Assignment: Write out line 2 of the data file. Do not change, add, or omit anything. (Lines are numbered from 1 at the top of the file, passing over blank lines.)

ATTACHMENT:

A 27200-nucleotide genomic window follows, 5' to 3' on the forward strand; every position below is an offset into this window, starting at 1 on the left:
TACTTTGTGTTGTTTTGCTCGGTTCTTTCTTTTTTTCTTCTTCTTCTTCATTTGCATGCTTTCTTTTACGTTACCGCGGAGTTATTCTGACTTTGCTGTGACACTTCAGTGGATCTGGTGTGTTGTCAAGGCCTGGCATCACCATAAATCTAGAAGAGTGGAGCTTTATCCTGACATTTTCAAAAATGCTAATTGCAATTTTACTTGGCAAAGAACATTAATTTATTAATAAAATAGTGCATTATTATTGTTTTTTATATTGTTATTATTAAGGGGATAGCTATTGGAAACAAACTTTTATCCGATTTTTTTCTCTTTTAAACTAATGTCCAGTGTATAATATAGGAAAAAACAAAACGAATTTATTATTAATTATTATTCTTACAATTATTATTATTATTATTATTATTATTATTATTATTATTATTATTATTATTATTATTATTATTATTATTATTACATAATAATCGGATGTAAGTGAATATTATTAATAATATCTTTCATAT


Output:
TACTTTGTGTTGTTTTGCTCGGTTCTTTCTTTTTTTCTTCTTCTTCTTCATTTGCATGCTTTCTTTTACGTTACCGCGGAGTTATTCTGACTTTGCTGTGACACTTCAGTGGATCTGGTGTGTTGTCAAGGCCTGGCATCACCATAAATCTAGAAGAGTGGAGCTTTATCCTGACATTTTCAAAAATGCTAATTGCAATTTTACTTGGCAAAGAACATTAATTTATTAATAAAATAGTGCATTATTATTGTTTTTTATATTGTTATTATTAAGGGGATAGCTATTGGAAACAAACTTTTATCCGATTTTTTTCTCTTTTAAACTAATGTCCAGTGTATAATATAGGAAAAAACAAAACGAATTTATTATTAATTATTATTCTTACAATTATTATTATTATTATTATTATTATTATTATTATTATTATTATTATTATTATTATTATTATTATTATTATTACATAATAATCGGATGTAAGTGAATATTATTAATAATATCTTTCATAT